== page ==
Distillery of the week: Benromach distillery

Looking for your new favourite whisky? Then look no further.

Published 24th Mar 2015
Updated 21 st Sep 2023

Benromach is a distillery that everyone should have heard of and if they haven't already then they probably soon will.

Built in 1898, the distillery was originally opened  in 1900 by Mr McCallum, owner of the Glen Nevis distillery in Campbelltown, and Mr Brickman, a spirit dealer from Leith.

It was operated on and off for several decades and was owned by several different groups until its eventual closure in 1983. Luckily for us, Benromach was then acquired by independent bottling giants Gordon and MacPhail, who quickly set about rebuilding the distillery's name, from its purchase in 1993 through to its eventual re-opening in 1998.

G and M were the first of the big independent bottlers to purchase a distillery, understanding that the huge demand for malt whisky would soon provide a problem for those who relied on others to source their liquid.

The smallest distillery in Speyside, Benromach takes pride in the fact that only three distillers are needed to produce their whisky and every part of the process is done in the traditional way (handcrafted, with no computers or guages). G and M are attempting to revive the type of malts typified in Speyside before the 1960s, when mild peat was used and the whisky itself was more complex than today's lighter, fruiter malts.


Benromach 10: The multi-award winning 'Ben 10' is the whisky the distillery have built its name around. A perfect all rounder, this bottling has a little bit of everything - smoke, fruit and smoothness - and is one of the best malts available in its price range. Imagine eating an apple, in the middle of amazing highland scenery, while somewhere far off someone burns some peat. Now imagine as you bite into the apple you catch just a whiff of that smoke and you won't be far off. Trust us check it out.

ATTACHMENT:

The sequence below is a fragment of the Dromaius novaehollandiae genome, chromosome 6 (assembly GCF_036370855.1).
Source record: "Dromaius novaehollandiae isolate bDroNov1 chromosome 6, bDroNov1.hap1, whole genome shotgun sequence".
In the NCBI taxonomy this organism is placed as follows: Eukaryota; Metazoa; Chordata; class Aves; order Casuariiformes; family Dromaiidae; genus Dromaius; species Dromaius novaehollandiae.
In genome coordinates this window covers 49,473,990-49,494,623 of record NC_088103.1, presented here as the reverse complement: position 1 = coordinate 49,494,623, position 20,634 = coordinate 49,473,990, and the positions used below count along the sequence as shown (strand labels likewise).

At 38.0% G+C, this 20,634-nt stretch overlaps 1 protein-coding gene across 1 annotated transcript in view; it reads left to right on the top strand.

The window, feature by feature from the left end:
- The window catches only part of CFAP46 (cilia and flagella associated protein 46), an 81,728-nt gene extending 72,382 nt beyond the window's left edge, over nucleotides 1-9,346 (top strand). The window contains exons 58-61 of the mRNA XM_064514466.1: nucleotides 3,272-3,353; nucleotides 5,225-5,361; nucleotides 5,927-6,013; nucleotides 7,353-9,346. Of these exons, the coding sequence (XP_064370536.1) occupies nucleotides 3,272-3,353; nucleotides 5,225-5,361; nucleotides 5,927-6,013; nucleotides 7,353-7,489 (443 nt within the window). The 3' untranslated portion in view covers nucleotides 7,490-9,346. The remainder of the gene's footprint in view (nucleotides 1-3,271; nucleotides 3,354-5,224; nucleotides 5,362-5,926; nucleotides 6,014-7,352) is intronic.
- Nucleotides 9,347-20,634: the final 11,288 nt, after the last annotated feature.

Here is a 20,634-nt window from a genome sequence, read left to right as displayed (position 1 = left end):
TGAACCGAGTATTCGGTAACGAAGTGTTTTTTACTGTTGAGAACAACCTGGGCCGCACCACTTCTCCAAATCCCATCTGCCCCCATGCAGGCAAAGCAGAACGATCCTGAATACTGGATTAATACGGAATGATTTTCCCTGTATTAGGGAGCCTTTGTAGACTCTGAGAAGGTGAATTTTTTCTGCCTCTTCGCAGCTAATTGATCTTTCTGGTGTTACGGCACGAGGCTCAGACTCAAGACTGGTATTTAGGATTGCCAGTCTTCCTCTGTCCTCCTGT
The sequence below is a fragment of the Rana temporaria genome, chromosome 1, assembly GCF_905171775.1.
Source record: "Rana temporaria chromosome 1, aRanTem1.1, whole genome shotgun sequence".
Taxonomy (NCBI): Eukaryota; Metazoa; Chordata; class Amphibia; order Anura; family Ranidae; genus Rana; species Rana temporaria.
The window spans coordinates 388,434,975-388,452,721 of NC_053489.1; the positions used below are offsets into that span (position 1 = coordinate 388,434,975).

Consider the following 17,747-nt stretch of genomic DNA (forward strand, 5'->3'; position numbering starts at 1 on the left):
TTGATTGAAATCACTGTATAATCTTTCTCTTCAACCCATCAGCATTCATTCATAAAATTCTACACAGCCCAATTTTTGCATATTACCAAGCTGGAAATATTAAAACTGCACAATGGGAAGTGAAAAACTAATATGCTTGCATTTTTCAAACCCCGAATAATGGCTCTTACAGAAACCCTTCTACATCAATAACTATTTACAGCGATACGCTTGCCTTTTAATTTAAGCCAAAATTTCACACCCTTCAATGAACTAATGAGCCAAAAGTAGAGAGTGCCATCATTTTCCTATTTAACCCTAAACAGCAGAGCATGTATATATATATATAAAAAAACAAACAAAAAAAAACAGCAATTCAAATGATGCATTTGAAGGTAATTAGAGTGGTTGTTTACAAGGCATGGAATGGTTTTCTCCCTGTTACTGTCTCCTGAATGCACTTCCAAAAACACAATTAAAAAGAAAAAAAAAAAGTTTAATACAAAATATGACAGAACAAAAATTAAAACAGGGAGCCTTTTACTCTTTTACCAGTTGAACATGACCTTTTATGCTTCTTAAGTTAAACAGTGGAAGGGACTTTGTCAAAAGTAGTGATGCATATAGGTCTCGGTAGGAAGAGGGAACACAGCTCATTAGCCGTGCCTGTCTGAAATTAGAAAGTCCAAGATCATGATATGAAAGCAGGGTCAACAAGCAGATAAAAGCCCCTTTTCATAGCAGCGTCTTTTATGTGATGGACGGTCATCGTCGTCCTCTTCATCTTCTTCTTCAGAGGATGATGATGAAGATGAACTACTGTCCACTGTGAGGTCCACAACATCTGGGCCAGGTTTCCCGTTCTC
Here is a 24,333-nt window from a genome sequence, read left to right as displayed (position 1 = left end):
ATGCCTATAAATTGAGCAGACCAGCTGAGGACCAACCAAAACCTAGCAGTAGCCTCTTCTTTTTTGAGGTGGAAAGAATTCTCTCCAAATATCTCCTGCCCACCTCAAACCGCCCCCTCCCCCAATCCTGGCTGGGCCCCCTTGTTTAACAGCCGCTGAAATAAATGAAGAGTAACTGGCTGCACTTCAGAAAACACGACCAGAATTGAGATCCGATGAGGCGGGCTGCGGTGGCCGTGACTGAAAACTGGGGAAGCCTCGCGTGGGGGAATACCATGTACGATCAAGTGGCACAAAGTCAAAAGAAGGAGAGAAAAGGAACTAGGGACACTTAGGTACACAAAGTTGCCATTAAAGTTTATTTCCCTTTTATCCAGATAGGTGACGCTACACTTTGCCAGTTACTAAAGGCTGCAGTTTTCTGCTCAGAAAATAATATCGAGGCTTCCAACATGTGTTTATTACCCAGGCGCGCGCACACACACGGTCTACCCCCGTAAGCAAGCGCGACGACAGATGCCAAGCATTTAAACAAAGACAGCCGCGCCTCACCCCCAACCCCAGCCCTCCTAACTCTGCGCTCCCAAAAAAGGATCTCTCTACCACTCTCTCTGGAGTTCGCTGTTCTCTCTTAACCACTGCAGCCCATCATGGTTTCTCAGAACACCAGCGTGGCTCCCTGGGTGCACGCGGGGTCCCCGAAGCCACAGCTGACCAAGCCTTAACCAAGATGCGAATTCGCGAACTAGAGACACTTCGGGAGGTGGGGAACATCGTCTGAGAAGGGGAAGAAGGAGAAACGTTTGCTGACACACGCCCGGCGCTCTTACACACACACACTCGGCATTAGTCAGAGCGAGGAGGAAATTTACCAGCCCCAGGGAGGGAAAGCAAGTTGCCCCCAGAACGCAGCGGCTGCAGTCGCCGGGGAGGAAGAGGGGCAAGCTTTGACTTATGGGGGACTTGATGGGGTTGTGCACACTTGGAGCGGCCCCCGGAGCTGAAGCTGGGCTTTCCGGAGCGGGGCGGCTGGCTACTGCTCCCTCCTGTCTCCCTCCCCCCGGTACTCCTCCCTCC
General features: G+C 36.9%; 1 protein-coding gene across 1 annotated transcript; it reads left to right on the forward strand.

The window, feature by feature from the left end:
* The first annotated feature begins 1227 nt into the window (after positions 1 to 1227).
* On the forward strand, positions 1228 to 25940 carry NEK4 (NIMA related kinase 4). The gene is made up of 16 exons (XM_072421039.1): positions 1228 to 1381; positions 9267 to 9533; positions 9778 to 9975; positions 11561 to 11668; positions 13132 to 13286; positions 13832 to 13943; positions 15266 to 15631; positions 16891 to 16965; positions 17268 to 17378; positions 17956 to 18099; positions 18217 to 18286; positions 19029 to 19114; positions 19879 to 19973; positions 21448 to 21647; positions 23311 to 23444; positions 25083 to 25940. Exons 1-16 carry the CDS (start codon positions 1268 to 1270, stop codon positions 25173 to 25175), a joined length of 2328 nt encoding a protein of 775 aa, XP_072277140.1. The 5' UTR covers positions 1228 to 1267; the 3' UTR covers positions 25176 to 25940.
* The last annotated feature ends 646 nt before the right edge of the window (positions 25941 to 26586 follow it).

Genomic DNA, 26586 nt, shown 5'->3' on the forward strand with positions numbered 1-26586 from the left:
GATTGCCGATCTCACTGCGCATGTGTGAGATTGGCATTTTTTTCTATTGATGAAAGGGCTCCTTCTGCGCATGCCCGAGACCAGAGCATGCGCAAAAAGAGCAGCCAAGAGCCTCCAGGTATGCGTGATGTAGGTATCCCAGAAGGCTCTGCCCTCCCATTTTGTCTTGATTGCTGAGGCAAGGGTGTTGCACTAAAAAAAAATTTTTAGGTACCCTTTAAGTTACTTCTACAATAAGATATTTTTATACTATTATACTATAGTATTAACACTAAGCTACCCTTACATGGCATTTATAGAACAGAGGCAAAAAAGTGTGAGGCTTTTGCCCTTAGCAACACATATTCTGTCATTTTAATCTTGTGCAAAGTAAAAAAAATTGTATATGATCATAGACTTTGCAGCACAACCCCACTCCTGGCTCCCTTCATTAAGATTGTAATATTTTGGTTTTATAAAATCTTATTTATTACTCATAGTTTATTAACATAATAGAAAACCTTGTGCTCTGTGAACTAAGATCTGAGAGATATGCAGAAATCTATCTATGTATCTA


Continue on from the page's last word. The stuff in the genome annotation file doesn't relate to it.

Benromach Peat smoke: The final product of the wonderful Benromach peat experiments, which saw several bottlings released at varying PPM levels. This resulting expression offers a massive malt that punches in at 67 PPM, putting it up there with the big boys like Ardbeg and Laphroaig. The Benromach is a far different proposition however, as the Speyside peat means that the Peat smoke loses the brine that permeate its Islay cousins and offers a far drier, earthier taste. Fans of peaty whiskies will lap this one up.

Benromach organic: Matured in virgin oaks, the Organic offers something a little different in a stable of big hitters. Lighter and far easier to drink, the fruit notes are far cleaner and easily mix with hints of vanilla and honey to offer an infinitely drinkable whisky that is perfect for any occasion. Definitely one to take to a Dinner party.


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Driven by a passion for all things drinks-related, Sean writes for The Scotsman extensively on the subject. He can also sometimes be found behind the bar at the world famous Potstill bar in Glasgow where he continues to enhance his whisky knowledge built up over 10 years advising customers from all over the world on the wonders of our national drink. Recently, his first book was published. Dubbed Gin Galore, it explores Scotland's best gins and the stories behind those that make them.
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